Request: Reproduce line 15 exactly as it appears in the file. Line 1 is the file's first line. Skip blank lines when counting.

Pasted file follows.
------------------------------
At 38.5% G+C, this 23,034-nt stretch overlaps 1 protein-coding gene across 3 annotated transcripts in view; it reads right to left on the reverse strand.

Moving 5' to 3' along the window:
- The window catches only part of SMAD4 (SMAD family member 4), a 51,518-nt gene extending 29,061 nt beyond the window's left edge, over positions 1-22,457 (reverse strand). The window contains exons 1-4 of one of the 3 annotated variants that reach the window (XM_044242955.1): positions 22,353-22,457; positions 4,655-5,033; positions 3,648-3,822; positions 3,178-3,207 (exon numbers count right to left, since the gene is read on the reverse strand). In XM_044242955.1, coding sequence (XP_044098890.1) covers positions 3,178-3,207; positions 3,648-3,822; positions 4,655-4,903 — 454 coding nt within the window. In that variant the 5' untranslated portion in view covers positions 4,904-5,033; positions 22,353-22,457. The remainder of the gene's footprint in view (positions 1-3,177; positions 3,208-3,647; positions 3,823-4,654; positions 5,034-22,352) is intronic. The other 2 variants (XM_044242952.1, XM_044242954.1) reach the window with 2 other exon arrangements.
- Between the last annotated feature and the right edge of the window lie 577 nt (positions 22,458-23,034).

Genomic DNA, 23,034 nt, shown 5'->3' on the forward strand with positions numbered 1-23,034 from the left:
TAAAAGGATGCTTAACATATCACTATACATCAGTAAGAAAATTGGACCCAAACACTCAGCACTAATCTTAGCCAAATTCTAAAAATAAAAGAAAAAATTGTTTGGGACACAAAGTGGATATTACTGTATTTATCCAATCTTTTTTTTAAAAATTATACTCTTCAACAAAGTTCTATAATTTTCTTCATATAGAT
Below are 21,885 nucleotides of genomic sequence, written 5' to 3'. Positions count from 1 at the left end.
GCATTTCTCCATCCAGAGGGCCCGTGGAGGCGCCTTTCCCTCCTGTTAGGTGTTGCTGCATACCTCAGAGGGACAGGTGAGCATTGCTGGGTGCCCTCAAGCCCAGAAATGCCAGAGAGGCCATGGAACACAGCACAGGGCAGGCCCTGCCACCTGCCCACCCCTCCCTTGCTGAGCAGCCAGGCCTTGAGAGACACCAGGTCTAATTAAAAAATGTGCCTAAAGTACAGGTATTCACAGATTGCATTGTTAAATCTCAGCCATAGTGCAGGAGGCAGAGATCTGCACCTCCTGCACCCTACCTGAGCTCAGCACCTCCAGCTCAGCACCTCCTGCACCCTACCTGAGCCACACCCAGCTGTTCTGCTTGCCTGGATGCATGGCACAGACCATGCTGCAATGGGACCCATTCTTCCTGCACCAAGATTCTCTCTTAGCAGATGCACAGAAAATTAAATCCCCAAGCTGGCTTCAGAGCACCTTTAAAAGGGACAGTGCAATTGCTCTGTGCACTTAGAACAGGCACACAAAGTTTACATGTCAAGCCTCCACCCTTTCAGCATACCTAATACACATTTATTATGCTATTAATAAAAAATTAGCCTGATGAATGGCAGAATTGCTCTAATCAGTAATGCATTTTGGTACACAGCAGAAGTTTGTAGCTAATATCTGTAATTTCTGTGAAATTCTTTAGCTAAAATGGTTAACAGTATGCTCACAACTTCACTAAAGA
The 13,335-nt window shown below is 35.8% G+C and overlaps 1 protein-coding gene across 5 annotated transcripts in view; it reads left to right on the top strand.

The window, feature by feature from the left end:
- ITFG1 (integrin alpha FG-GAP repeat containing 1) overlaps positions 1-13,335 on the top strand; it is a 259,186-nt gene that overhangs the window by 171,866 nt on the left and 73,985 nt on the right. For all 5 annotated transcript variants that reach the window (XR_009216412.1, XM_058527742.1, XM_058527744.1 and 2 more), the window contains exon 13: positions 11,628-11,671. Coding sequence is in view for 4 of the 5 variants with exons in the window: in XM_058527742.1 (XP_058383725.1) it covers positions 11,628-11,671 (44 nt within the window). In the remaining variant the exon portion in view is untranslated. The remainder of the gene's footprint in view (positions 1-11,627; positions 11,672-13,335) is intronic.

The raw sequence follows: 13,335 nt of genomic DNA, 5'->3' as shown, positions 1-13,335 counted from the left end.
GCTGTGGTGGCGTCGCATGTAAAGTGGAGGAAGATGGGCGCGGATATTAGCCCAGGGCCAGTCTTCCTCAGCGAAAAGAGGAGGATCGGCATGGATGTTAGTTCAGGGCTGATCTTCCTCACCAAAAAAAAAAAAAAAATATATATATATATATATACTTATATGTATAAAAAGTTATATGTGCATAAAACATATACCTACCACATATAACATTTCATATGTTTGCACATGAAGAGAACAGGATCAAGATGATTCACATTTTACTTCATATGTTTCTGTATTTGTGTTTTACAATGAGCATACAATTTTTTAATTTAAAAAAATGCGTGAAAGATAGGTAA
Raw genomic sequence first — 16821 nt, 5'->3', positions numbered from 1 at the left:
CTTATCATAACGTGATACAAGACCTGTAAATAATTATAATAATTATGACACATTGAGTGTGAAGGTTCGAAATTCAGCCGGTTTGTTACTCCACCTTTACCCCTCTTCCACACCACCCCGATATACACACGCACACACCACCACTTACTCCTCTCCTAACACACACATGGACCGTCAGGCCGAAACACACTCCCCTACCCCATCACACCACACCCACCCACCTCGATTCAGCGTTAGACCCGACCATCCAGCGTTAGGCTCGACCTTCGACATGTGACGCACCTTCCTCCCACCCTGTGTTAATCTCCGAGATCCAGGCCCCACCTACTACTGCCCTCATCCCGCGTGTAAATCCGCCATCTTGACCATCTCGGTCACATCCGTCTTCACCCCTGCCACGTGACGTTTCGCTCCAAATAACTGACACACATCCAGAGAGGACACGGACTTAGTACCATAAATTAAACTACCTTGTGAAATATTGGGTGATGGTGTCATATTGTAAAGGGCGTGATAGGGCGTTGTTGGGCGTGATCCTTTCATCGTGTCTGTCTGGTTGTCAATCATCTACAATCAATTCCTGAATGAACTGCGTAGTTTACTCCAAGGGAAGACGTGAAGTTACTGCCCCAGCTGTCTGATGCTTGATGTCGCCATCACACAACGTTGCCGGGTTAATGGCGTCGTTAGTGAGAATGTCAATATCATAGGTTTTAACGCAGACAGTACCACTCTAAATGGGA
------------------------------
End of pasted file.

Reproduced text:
CTTATCATAACGTGATACAAGACCTGTAAATAATTATAATAATTATGACACATTGAGTGTGAAGGTTCGAAATTCAGCCGGTTTGTTACTCCACCTTTACCCCTCTTCCACACCACCCCGATATACACACGCACACACCACCACTTACTCCTCTCCTAACACACACATGGACCGTCAGGCCGAAACACACTCCCCTACCCCATCACACCACACCCACCCACCTCGATTCAGCGTTAGACCCGACCATCCAGCGTTAGGCTCGACCTTCGACATGTGACGCACCTTCCTCCCACCCTGTGTTAATCTCCGAGATCCAGGCCCCACCTACTACTGCCCTCATCCCGCGTGTAAATCCGCCATCTTGACCATCTCGGTCACATCCGTCTTCACCCCTGCCACGTGACGTTTCGCTCCAAATAACTGACACACATCCAGAGAGGACACGGACTTAGTACCATAAATTAAACTACCTTGTGAAATATTGGGTGATGGTGTCATATTGTAAAGGGCGTGATAGGGCGTTGTTGGGCGTGATCCTTTCATCGTGTCTGTCTGGTTGTCAATCATCTACAATCAATTCCTGAATGAACTGCGTAGTTTACTCCAAGGGAAGACGTGAAGTTACTGCCCCAGCTGTCTGATGCTTGATGTCGCCATCACACAACGTTGCCGGGTTAATGGCGTCGTTAGTGAGAATGTCAATATCATAGGTTTTAACGCAGACAGTACCACTCTAAATGGGA